Articles Posted in prevailing wage law

Published on:

The New York City Council is expected to weigh in on the city’s employment practices as they pertain to school district cleaners and other custodial employees.

The problem, say fair pay advocates for the workers, is that some custodial employees are hired to work as “custodial engineers” for the public school district, as opposed to “private contractor custodians,” who are hired by the city. The former are paid $19.72 hourly, while the latter are compensated $23.85 an hour.

That difference breaks down to approximately $8,000 annually, and this is despite the fact these workers essentially do the same jobs at the same schools and sometimes are even working on the exact same block.
Continue reading

Published on:

Employers contracted to complete a public work project must become informed of local and state prevailing wage law, as the cost of non-compliance is steep. Because fines and penalties are calculated on a per-day basis, a month-long project can result in 30 separate violations.

From January 2014 through July 2014, the New York City comptroller’s office said it has assessed $4 million in prevailing wage violations, plus an additional $250,000 in penalties paid to the city.

There are similar rules for companies that secure federal government contracts, under the Davis-Bacon Act. That measure applies to contractors and subcontractors working on federally-funded or assisted contracts of more than $2,000 for construction, alteration or repair of public buildings or public works. In addition, companies that land federal contracts in excess of $100,000 must pay laborers, mechanics and guards time-and-one-half the regular rate of pay for any hours worked over 40.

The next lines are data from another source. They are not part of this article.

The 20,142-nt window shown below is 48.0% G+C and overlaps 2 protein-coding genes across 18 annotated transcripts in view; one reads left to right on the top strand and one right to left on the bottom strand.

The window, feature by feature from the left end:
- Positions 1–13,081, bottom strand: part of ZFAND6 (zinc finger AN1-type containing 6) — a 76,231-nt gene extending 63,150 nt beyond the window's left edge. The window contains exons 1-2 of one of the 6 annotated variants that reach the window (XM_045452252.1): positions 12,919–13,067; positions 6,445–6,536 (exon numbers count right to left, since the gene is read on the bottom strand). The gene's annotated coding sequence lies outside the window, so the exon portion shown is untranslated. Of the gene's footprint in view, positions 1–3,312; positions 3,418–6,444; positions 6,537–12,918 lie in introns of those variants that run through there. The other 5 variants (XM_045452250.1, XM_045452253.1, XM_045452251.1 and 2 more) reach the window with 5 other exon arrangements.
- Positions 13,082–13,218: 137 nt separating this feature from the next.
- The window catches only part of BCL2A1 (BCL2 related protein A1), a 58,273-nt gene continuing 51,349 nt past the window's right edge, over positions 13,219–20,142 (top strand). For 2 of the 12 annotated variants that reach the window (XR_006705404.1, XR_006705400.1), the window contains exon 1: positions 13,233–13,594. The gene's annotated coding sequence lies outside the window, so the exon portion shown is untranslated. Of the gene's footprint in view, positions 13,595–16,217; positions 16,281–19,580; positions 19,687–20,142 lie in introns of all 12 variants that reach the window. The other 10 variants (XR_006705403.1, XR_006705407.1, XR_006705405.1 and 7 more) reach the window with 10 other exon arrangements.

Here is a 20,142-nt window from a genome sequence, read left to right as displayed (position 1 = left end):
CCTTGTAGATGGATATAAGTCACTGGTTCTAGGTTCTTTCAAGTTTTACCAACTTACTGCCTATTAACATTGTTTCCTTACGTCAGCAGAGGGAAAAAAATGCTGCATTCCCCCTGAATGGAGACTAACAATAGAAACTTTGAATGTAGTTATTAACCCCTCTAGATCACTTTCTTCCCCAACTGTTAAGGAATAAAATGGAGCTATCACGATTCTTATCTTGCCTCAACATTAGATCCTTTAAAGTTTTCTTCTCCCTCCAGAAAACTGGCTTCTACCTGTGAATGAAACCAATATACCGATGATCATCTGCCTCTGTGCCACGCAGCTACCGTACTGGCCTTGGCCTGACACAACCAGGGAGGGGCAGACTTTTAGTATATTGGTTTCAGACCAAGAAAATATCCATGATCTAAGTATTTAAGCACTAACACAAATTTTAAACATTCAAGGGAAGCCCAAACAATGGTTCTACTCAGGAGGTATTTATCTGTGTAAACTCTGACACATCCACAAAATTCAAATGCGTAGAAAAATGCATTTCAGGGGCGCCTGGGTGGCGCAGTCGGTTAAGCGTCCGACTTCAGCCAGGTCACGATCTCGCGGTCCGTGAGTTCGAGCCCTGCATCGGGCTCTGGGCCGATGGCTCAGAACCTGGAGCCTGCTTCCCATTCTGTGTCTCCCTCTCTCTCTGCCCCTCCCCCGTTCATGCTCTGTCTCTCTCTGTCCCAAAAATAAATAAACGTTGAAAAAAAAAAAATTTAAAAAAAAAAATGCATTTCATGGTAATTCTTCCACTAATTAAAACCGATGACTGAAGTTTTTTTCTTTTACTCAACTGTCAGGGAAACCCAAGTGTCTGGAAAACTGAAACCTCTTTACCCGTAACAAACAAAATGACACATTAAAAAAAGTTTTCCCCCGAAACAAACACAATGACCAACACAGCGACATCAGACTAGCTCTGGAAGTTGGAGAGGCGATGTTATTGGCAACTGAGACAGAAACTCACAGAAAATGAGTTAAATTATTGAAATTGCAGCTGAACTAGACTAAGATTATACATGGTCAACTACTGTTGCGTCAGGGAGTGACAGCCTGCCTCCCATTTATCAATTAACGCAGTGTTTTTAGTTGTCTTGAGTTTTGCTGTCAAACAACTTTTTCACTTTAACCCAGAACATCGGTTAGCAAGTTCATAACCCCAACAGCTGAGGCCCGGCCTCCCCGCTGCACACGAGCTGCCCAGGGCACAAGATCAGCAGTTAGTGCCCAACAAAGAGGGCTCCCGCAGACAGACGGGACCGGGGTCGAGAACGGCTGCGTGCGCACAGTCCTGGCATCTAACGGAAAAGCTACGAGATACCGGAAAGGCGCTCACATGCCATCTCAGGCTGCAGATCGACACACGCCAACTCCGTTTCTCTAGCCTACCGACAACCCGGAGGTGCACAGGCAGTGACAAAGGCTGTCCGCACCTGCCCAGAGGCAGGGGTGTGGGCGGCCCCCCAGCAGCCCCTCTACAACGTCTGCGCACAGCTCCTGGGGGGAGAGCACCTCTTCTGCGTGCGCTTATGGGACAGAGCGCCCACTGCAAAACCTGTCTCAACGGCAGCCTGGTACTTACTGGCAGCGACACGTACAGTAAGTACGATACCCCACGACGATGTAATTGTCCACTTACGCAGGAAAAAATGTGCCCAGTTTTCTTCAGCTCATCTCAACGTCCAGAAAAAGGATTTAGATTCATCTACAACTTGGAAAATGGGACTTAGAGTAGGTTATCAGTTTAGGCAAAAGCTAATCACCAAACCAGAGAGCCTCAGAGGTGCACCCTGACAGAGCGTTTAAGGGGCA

Continue reading

Published on:

Under New York’s prevailing wage law, private contractors who are awarded public contracts for construction or maintenance of a public project must pay workers according to the approved prevailing wage schedule, set forth by either the State Department of Labor or the New York City Office of the Comptroller.

The purpose of a prevailing wage is twofold: The first is to ensure workers have a decent quality of life. The second is to assure the construction of and services within a government-owned facility are of high quality.

Workers covered under this statute are most often those in building, construction and service trades, which could include everything from gardeners to janitors. The amount of pay is based on the local collective bargaining agreement with at least a third of the trade union membership for each jurisdiction. That means the wage schedules vary on a county-by-county basis. Based on the current schedule, a Class C janitor in New York County would be entitled to a current prevailing wage of $23.35 an hour, whereas a janitor in Nassau can expect to receive a prevailing wage of $12.32 hourly.

Those employed in trades are increasingly becoming educated on employer obligations under this law, and in turn have received compensation in cases where companies failed to pay workers appropriately. While current laws don’t generally allow workers to sue their employer for prevailing wage violations, many have found that hiring an experienced prevailing wage attorney has resulted in the facilitation of formal complaints with relevant government agencies, which in turn remedy the situation by requiring back-pay and future compliance.
Continue reading

Published on:

Recently, the Second Circuit Court of Appeals sought guidance from New York’s highest court on whether to defer to state labor officials on interpretation that the prevailing wage requirement for certain government contracts be paid only prospectively.

The request for certification from the New York Court of Appeals in the case of Ramos v. SimplexGrinnell LP is rooted in a 2011 decision in federal court that granted SimplexGrinnell a summary judgment on a third-party breach of contract claim. Workers who had installed fire and sprinkler systems in government buildings while working for the firm alleged that the company had not paid them prevailing wages since at least as far back as 2001. As this was a “public works” project, the workers indicated, it was in clear violation of New York Labor Law, Article 8, Section 220.